Viking 1 and Viking 2 Missions to Mars

Pictures of Mars - View from Lander 2
Copyright 1995-2003, California Institute of Technology. Pictures of Mars - View from Lander 2

Viking 1 and 2

The Viking missions were ambitious explorations designed to help planetary scientists learn more about the surface of the Red Planet. They were programmed to search for evidence of water and signs of life past and present. They were preceded by mapping missions such as the Mariners, and a variety of Soviet probes, as well as numerous observations using Earth-based observatories.  

Viking 1 and Viking 2 were launched within a couple of weeks of each other in 1975 and landed in 1976.

Each spacecraft consisted of an orbiter and a lander which traveled attached together for nearly a year to reach Mars orbit. Upon arrival, the orbiters began taking pictures of the Martian surface, from which final landing sites were selected. Eventually, the landers separated from the orbiters and soft landed onto the surface, while the orbiters continued imaging. Eventually both orbiters imaged the entire planet at the highest resolution their cameras could deliver.

The orbiters also conducted atmospheric water vapor measurements and infrared thermal mapping and flew within 90 kilometers of the moon Phobos to take images of it. The images revealed further details of volcanic rocks on the surface, lava plains, huge canyons, and the effects of wind and water on the surface.

Back on Earth, teams of scientists worked to assimilate and analyze the data as it came in. Most were located at NASA's Jet Propulsion Laboratory, along with a collection of high-school and college students who served as interns for the project.

The Viking data are stored at JPL, and continue to be consulted by scientists studying the surface and atmosphere of the Red Planet.

Science by the Viking Landers

The Viking landers took full 360-degree pictures, collected and analyzed samples of the Martian soil, and monitored surface temperatures, wind directions, and wind speeds every day.Analysis of the soils at the landing sites showed the Martian regolith (soil) to be rich in iron, but devoid of any signs of life (past or present).

 

For most planetary scientists, the Viking landers were the first missions to truly tell what the Red Planet was really like from "ground level". The appearance of seasonal frost on the surface revealed that the Martian climate was similar to our seasonal changes here on Earth, although the temperatures on Mars are much cooler. Wind gauges revealed the near-constant movement of dust around the surface (something that other rovers such as Curiosity studied in more detail.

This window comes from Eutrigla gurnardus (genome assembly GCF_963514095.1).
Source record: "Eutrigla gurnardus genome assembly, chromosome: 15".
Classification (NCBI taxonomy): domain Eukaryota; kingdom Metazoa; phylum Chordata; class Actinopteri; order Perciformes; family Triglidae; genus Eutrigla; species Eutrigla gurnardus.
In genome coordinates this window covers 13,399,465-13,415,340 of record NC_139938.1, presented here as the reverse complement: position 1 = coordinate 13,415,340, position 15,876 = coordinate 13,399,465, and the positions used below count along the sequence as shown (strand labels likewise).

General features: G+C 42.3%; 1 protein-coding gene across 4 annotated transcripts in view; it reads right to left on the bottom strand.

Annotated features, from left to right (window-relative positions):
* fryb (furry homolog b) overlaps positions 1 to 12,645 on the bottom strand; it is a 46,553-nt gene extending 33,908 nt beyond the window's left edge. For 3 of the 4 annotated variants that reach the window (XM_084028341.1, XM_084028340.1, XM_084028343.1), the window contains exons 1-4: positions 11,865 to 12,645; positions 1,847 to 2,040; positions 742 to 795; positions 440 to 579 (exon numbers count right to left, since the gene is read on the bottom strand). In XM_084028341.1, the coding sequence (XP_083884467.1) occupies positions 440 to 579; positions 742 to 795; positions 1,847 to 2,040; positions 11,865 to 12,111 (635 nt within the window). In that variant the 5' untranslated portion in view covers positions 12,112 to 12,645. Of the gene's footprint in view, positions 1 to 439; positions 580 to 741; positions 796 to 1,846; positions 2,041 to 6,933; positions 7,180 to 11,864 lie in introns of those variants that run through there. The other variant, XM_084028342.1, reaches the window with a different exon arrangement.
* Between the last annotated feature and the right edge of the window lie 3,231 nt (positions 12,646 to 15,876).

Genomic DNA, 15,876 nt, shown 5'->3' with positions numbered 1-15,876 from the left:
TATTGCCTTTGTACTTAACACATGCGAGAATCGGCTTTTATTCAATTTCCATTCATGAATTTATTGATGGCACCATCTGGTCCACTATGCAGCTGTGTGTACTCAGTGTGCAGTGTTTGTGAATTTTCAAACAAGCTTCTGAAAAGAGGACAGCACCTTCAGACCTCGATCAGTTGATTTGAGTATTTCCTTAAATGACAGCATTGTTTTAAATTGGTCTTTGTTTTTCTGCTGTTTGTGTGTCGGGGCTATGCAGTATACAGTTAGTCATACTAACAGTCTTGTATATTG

The Vikings set the stage for further missions to Mars, including an array of mappers, landers, and rovers.  These include the Mars Curiosity rover, the Mars Exploration Rovers, the Phoenix Lander, the Mars Reconnaissance Orbiter, the Mars Orbiter MissionMAVEN mission to study the climate, and many others sent by the U.S., Europe, India, Russia, and Great Britain. 

Future missions to Mars will eventually include Mars astronauts, who will take the first steps on the Red Planet, and examine this world first-hand. Their work will continue the exploration begun by the Viking missions.

Viking 1 Key Dates

  • 08/20/75: Viking 1 Launch (21:22 UT)
  • 06/19/76: Viking 1 Arrival at Mars
  • 07/20/76: Viking 1 Mars Landing (11:53:56)
  • 08/07/80: Viking 1 End of Mission (Orbiter)
  • 02/01/83: Viking 1 End of Mission (Lander)
  • Status: Viking 1 Mission Complete

 

Viking 2 Key Dates

  • 09/09/75: Viking 2 Launch (18:39 UT)
  • 08/07/76: Viking 2 Arrival at Mars
  • 09/03/76: Viking 2 Mars Landing (22:37:50 UT)
  • 07/24/78: Viking 2 End of Mission (Orbiter)
  • 04/12/80: Viking 2 End of Mission (Lander)
  • Status: Viking 2 Mission Complete

The legacy of the Viking landers continues to play a role in our understanding of the red planet. Successive missions all extend the Viking missions' reach to other parts of the planet. The Vikings provided the first extensive data taken "on site", which provided a benchmark for all other landers to achieve.

Edited by Carolyn Collins Petersen